According to scientist, author and journalist Matt Ridley in ‘The Rational Optimist’, hominid societies such as Homo Erectus made excellent, functional hand axes from flint. They, and similar pre-human societies did this for the best part of a million years, but without ever improving the design or moving on to a new and better technology.
Then Homo Sapiens (that’s us!) came along, and before you knew it we were making bows, arrows, ploughs, fishing hooks, nets, bricks, wheels, pots, cloth, beads and canoes. That process has continued apace until today we have cellophane, cell phones and stem cell therapy. Ridley argues that a key driver of cultural and technological innovation since hunter gatherer times has been trade.
His erudite and detailed proposition can be (rather simplistically – sorry Matt!) distilled into the following.
Five key points
1. When a human population gets big enough…
… or achieves a numerical critical mass – then its members can begin to specialise. Instead of everybody pitching in with the hunting and the gathering (as was the case with Homo Erectus and the Neanderthals), some can concentrate on weaving, others on fishing, some on spearmaking, others on farming and so on.
2. We are the only advanced apes that instinctively barters goods and services
I.e swapping one thing for another, dissimilar thing. Although chimpanzees have been known to exchange food for other food stuffs, or reciprocally groom each other, true barter is different. It must entail someone being prepared to swop wheat for beads, or dye for leather.
3. This talent for barter, plus the inclination to specialise, meant …
… that when ‘Oz’ decided to focus on making fish hooks from reindeer bone (and so became really good at it) and ‘Ug’ decided to concentrate on the fishing – thus increasing his skill, and then both decided to trade these skills….Well then both Oz and Ug benefited out of all proportion to the efforts they made. This was a classic ‘win – win’ scenario.
4. Further, as our ancestors spread out from Africa …
… and across Asia into what is now Australasia and so on, they came into contact with other tribes and races who had developed their own technologies. These were traded, people learned new things and further innovations were made.
you went out and bought an Iphone.
A good idea is more likely to appear in an environment that facilitates information exchange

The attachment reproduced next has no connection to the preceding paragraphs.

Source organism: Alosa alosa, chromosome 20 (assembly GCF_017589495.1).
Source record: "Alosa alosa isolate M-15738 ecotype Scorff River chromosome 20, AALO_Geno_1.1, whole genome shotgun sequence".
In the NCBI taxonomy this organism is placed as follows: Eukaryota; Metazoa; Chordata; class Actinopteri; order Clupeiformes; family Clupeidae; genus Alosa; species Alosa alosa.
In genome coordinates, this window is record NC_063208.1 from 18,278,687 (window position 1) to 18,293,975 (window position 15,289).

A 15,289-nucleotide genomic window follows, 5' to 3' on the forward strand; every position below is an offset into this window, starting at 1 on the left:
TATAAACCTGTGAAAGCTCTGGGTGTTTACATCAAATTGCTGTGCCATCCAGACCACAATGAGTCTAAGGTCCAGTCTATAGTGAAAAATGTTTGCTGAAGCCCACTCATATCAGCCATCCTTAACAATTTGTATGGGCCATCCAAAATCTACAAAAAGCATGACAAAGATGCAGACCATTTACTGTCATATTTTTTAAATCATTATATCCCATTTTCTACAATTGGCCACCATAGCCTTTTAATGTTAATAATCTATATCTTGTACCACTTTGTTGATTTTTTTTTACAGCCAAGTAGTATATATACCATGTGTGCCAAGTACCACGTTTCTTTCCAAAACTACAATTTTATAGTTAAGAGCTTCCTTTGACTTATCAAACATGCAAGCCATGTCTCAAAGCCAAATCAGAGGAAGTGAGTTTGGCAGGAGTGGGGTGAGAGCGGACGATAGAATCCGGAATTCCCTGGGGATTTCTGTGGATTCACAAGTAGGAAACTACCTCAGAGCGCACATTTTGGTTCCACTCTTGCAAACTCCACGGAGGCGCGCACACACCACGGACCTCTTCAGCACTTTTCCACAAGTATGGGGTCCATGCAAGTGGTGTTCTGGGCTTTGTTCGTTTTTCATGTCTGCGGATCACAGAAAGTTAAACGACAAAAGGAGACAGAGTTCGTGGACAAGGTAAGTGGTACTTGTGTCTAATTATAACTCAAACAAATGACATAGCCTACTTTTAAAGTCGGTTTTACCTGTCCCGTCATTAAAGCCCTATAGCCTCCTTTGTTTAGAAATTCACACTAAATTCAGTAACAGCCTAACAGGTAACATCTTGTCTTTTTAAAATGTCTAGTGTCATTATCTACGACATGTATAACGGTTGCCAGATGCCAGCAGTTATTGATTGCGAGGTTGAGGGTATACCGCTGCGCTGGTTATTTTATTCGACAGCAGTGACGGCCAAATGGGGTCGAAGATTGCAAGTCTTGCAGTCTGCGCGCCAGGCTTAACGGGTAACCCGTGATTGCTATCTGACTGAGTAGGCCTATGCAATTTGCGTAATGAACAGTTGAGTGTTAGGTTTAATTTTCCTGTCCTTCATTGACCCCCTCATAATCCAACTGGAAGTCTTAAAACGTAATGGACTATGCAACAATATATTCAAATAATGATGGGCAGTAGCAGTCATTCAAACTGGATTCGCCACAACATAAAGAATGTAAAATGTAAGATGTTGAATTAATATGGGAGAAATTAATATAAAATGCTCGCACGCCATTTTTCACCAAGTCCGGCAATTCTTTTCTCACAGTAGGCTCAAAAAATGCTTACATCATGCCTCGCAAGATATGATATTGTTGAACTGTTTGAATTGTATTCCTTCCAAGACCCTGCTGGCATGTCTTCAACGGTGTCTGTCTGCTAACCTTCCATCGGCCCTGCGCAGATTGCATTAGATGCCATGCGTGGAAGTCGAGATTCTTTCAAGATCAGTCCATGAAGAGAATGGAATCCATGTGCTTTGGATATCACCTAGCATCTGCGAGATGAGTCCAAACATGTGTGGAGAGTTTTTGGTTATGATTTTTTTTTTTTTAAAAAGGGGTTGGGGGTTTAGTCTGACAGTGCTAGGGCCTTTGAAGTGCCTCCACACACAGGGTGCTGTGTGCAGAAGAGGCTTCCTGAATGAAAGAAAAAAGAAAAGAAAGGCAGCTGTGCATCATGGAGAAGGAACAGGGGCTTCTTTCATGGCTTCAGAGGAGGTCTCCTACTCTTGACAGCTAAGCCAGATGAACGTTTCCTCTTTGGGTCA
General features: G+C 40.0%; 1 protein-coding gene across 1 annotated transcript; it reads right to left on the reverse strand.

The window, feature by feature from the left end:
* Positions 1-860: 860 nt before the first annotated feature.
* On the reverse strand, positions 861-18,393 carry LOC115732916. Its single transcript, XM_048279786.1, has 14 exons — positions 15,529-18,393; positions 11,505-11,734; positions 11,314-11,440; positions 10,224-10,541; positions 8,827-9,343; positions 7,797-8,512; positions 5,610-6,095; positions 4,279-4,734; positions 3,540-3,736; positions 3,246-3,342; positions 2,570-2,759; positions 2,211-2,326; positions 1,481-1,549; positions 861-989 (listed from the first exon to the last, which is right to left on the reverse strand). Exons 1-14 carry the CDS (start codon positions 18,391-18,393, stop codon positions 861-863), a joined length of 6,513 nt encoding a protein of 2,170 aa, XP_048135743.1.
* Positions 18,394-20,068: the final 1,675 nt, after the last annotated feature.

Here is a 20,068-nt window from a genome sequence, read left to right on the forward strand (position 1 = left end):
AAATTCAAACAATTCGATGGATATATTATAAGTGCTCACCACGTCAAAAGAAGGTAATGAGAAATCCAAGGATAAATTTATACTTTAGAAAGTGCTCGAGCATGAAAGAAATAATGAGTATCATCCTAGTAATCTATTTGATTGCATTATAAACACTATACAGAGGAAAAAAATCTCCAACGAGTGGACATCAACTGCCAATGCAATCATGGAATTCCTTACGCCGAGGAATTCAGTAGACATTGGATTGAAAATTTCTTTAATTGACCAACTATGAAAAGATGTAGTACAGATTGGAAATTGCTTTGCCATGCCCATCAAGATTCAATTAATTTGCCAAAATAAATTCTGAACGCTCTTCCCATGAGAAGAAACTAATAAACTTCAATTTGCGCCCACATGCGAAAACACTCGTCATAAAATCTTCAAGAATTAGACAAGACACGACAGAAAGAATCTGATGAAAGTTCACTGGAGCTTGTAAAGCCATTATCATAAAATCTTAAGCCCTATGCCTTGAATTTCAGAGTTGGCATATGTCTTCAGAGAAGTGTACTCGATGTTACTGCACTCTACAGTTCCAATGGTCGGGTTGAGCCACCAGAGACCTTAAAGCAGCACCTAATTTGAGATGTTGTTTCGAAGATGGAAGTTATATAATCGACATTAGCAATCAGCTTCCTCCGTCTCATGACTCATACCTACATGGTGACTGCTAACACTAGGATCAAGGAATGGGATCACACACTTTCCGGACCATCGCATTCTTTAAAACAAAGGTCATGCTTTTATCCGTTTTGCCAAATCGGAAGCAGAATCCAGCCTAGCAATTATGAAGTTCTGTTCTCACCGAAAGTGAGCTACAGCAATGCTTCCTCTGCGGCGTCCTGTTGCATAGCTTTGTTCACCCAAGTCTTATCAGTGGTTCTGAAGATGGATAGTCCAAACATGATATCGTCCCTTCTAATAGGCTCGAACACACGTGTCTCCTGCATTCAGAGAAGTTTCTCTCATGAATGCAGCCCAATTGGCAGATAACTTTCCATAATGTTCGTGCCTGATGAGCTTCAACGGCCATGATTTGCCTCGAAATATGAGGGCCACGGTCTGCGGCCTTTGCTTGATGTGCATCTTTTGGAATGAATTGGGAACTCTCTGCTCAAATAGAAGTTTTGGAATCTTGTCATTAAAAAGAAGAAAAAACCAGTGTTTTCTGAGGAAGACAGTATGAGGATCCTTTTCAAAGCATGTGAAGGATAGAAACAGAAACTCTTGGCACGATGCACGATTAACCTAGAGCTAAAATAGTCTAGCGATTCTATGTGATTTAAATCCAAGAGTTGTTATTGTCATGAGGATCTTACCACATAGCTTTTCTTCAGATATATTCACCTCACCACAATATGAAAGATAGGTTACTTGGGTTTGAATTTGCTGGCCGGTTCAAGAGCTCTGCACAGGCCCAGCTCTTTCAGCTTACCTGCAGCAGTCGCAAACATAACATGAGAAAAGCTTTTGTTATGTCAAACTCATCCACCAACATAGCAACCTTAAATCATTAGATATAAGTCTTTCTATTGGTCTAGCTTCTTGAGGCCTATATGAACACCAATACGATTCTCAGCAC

Now as I was reading this I was reminded of something else I had read about how, pound for pound, the Massachusetts Institute of Technology (MIT) has more Nobel Prizes for Science than any other institution on the planet. Even heavy weights like Cambridge University pale in comparison. And (so the argument goes), this isn’t because the staff and students are significantly brighter than those from Cambridge, Caltech or Lausanne’s Ecole Polytechnique Fédérale, but because they operate in an environment which is more conducive to information exchange.
Simply put, while the Dons and PHD students at Cambridge toil away in the physical silos created by separate colleges along the banks of the Cam, their peers at MIT enjoy an architectural infrastructure which is to a greater degree integrated and has more food courts, sports areas, shared recreational facilities and pedestrian corridors between faculties and departments where at any given time, you are more likely to bump into someone who has just had a great idea!
To be human is to be an innovator
‘Very interesting’ you may say – ‘but what has this got to do with my situation’? Well, firstly, to be human is to be an innovator. Innovation is the norm. Not to innovate is the weird thing. Secondly, your organisations’ skills and expertise represent a high degree of specialisation.
As an innovator with a specialism you should be able to find ways to leverage your skills to find solutions, but only if you meet with, communicate with and share with enough people. So, in these challenging times, we all have to get off our lardies and seek out other interesting people to talk to, swop ideas with and trade information, skills, talents, opinions.
We must dissect challenges in partnership with others. We must be hungry to collaborate and work with others.
What can you do to find better solutions to apparently intractable problems?
- Believe that the solution is out there.
- Get into serious networking. Go to where there are lots of people (the Chamber of Commerce, your local branch of the Institute of Fundraising, conferences, talks, competitor AGMs – whatever).
- Talk to lots and lots of people with intent to find a collaborator. Spread your business cards like confetti. Look for complementary skills (or at least enthusiasm!).
- Decide on your perfect partner agency and work out what you can offer them and what you want in exchange. Make the approach (see ‘2’, above).
And if the challenge of bigger targets, more pressure and less money has caused you to begin to lose hope and to retreat into your own ‘silo’, just remember that the next person you are talking to (be they funder, customer, stakeholder or competitor) could be walking around with a hand axe in their back pocket which is better than yours. And that they would almost certainly be prepared to share it with you if you offer the right thing in return ….